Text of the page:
New political movement suggests Blacks should leave the Democrats

‘Turn your head and #WalkAway’

Merdies Hayes Editor In Chief | 10/11/2018, midnight
A great deal if discussion ensued this summer over the #WalkAway movement..

To be sure, Lincoln had little affinity for Black people and was not necessarily against the expansion of slavery. When addressing the the Dred Scott decision during his run for Congress in 1857, Lincoln quoted the following: “There is a natural disgust in the minds of nearly all White people to the idea of indiscriminate amalgamation of the White and Black races...A separation of the races is the only perfect preventative of amalgamation, but as an immediate separation is impossible, the next best thing is to keep them apart where they are not already together.” His statement was also made within the confines of the Kansas-Nebraska Act which nullified the Missouri Comprise in allowing the new territories to “self-determine” whether they would allow slavery. “If White and Black people never got together in Kansas, they will never mix blood in Kansas,” he said.

Lincoln also believed that the birth of mixed-race children would cause the traditional American family structure to “collapse.” In another campaign speech, he said: “Our republican system was meant for a homogeneous people. As long as Blacks continue to live with Whites, they constitute a threat to the national life. Family life may also collapse and the increase of mixed-race bastards who may someday challenge the supremacy of the White man.”

At the time, the history of the Democratic Party was staunchly in favor of slavery and, years later, pro-segregation. By the 20th Century, the democrats under President Wilson had declared that segregation was “not a humiliation, but a benefit” in that the national tradition of Black subjugation would be fiercely defended and upheld by the highest office in the land. Wilson was not a “progressive” in the standards of Theodore Roosevelt, and not only single-handedly killed a Racial Policy Proposal which was approved by the League of Nations in 1919, but earlier in his administration banned African Americans from working in any capacity within the federal government.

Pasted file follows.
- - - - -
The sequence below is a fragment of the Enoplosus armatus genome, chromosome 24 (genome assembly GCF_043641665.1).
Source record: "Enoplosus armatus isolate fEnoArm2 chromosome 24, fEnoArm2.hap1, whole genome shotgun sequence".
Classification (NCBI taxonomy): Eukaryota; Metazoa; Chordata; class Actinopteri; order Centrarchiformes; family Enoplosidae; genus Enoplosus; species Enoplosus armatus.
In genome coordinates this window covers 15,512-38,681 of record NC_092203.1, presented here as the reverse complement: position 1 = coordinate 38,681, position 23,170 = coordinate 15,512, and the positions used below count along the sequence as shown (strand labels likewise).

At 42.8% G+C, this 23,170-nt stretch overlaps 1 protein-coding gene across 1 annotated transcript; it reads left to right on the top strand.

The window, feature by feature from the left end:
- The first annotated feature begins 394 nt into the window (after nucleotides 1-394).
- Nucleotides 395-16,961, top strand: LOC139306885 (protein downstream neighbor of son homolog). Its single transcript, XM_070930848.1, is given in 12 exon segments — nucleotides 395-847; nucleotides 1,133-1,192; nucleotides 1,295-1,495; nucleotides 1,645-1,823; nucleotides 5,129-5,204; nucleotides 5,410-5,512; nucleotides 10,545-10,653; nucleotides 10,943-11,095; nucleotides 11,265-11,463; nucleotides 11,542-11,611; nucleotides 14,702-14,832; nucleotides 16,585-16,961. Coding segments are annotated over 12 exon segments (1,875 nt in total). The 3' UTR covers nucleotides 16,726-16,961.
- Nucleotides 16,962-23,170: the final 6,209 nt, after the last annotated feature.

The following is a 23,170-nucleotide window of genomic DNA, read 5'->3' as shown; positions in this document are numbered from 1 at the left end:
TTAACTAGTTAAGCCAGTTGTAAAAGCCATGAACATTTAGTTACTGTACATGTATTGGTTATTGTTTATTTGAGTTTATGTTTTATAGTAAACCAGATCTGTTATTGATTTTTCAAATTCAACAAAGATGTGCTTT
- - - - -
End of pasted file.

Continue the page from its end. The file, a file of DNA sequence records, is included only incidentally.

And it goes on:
Making progress with FDR

Just over a decade later, however, President Franklin Roosevelt’s New Deal coalition had began to advocate—albeit it slowly—for a number of policies which were positive for African Americans, particularly in the establishment of the Fair Employment Practices Committee, as this body would hold significant influence in the hiring of Blacks for defense industry jobs at the outset of World War II.

After the war, Democrat Harry Truman passed executive orders to eliminate segregation among federal employees, desegregated the armed forces, and swiftly witnessed a revolt among his Democratic colleagues and his electoral base. It would be his successor, Republican Dwight Eisenhower, who oversaw the tepid implementation and enforcement of these policies. Eisenhower was a late champion of Truman’s civil rights proposals and in 1957 sent his own legislation to Congress which became the only major civil rights bill passed since Republican Ulysses S. Grant in the 1880s. As well, Eisenhower, in the wake of Brown v. Board of Education, federalized the National Guard to protect Black students attending Central High School in Little Rock, Ark. Eisenhower would later comment on his nomination of Earl Warren as chief justice of the Supreme Court: “I have made two mistakes, and they are both sitting on the the Supreme Court “ in reference to Warren’s advocacy of civil rights for African Americans, and also the progressive opinions of Associate Justice William Brennan.